ECC WORK FLOW PROCEDURES / JOB COMPLETION CHART
A large area where many high performance garages and workshops fall short is communication with their customer and the expectations of what exactly is going to happen with their pride and joy once the keys are handed over.
Here at East Coast Customs, we believe in a “no secrets, no surprises” policy when it comes to work flow and customer relations.
Given the size and scope of some of the projects that come through our doors, we have developed a workflow procedure / method, which we apply to all medium to large-scale projects.
Even the smaller jobs are subject to the same scrutiny and criteria, however the protocols we have put into place are really designed to ensure 100% transparency for our customer and continual communication throughout project progression.
Most projects that come through our doors can be broken down into 5 stages –all our full estimates will be presented and broken down into these 5 stages to ensure clarity.
Throughout the progression of the job, each stage will be completed and invoiced to the customer. Invoice payment in full is required before progression to the next stage of the project. We have developed this methodology to ensure customers are aware of the progress and cost of their project every step of the way, and to ensure no nasty “surprises” in terms of work, expectations, or cost are encountered.
1) PARTS AND COSTS
The first stage of each project will generally involve determining the raw cost of the crucial parts and materials required for us to commence the project. This may be a new engine, a camshaft and valve train package, a new turbocharger, ecu, fuel system etc.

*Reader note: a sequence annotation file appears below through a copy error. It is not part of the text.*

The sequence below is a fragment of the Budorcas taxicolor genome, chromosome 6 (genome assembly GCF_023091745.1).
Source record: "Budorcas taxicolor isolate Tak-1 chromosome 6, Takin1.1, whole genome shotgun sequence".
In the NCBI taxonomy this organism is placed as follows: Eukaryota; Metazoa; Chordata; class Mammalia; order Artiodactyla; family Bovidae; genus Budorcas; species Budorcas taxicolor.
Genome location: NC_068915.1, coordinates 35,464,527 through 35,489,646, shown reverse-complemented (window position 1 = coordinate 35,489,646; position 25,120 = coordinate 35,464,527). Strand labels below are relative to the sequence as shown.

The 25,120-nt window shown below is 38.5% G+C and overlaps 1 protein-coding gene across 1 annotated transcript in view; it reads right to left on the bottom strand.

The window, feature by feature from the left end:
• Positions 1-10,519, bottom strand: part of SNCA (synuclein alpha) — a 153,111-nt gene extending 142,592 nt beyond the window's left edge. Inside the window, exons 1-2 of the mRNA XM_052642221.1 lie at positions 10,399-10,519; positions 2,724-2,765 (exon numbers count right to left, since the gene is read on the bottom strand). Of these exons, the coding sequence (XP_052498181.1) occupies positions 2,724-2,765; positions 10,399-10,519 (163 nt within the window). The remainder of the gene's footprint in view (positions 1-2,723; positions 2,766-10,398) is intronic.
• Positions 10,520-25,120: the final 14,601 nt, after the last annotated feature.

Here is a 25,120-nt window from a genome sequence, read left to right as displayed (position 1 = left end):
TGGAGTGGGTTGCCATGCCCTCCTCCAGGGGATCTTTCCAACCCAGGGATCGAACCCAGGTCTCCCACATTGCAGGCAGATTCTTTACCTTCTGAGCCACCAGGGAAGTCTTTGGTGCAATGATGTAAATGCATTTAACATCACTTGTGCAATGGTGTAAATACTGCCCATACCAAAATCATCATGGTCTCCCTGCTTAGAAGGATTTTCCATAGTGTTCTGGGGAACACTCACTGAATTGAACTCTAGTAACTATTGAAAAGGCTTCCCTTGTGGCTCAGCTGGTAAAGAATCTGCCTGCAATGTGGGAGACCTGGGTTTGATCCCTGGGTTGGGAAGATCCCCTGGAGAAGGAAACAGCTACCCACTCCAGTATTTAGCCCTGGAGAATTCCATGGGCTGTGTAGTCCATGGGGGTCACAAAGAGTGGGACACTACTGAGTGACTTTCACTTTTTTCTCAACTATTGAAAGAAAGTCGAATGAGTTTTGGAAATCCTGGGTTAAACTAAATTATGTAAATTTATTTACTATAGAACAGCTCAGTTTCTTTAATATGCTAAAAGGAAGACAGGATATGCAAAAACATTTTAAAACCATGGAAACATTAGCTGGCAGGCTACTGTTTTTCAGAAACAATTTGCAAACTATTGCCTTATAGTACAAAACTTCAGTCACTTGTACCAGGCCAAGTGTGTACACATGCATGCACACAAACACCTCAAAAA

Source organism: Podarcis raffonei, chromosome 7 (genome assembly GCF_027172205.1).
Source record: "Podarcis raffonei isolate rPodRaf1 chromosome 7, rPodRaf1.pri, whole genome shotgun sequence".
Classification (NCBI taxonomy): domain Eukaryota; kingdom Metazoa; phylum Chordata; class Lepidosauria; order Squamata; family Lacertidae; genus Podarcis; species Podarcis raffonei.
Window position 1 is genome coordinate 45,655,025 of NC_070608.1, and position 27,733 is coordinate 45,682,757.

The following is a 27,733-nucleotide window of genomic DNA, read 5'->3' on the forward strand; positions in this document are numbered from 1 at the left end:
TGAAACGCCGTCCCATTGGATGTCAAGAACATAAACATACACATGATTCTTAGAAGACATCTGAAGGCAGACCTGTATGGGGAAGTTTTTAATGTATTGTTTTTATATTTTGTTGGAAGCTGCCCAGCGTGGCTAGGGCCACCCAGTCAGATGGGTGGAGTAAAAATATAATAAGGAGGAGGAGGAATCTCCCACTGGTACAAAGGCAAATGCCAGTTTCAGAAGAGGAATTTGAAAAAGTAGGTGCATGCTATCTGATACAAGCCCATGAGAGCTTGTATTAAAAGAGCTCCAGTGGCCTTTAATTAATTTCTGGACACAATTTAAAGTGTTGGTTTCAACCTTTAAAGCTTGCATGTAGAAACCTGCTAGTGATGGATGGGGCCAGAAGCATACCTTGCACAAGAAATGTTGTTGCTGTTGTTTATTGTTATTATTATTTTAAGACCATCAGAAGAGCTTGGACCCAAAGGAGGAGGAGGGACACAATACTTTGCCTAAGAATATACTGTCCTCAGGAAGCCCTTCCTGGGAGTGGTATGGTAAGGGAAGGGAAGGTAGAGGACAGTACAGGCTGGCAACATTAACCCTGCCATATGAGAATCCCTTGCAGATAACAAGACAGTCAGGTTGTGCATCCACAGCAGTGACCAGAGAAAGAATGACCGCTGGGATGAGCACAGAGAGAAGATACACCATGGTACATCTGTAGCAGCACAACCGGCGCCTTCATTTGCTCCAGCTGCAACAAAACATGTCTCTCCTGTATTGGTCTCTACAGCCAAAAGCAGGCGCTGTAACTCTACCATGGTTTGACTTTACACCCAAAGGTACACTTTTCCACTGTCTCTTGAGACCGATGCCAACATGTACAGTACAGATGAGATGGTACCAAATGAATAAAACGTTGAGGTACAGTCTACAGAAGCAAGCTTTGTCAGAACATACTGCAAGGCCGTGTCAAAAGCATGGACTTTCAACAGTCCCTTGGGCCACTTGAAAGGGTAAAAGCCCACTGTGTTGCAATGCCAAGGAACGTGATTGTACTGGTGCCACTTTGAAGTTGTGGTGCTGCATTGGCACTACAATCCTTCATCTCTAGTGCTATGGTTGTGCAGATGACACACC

As the first part of the workflow procedure, the customer is generally required to outlay the raw cost of parts required for the project. Normally this happens upon dropping the vehicle, off, but sometimes may occur weeks before the delivery date (due to freight times etc).
2) TEST, STRIP AND PREP
Once the fundamental parts have been acquired for the job, the technicians at ECC will commence with phase 2. If possible, from here we will establish a measureable baseline to work from, whether it be initial road testing or collecting dyno data from the vehicle to give us measurable data from which to compare with at completion. After testing, we will commence to strip the required parts from the vehicle in preparation for the fitment of the new / replacement products etc. The customer is now invoiced the time taken to strip the vehicle, and notified of any new developments which may alter the original estimate before moving forward.
For example, in the instance of a camshaft swap, we may test drive the vehicle, then strap the vehicle onto our dyno to determine to current state of tune and power output etc. From here we would then strip the required components ready for the fitment of the new camshaft.
3) FIT AND TEST
Stage 3 of the ECC workflow procedure involves our technicians fitting the desired new products to the vehicle, and testing to ensure reliability.
Once again, from here the customer is invoiced for the time taken for fitment, the job progression reviewed together, and then prepared for the next stage – tuning.
Stage 4 of the workflow procedure generally involves custom tuning of the vehicle to maximize the gains from the newly fitted parts. The customer is then updated on progression, invoiced for the tuning time taken, and then the vehicle moves into the final stage.
The final stage of the workflow procedure is what we call “pre-delivery”. During this stage, our technicians complete all final checks to ensure the vehicle is 100% ready to be returned back to the customer. This may involve road testing, second confirmations on completed work, detailing and final presentation upgrades.
Upon completion of this stage, the vehicle is deemed to be complete, the customer will pay their final invoice, and the vehicle is returned to the customer to enjoy their new upgrades.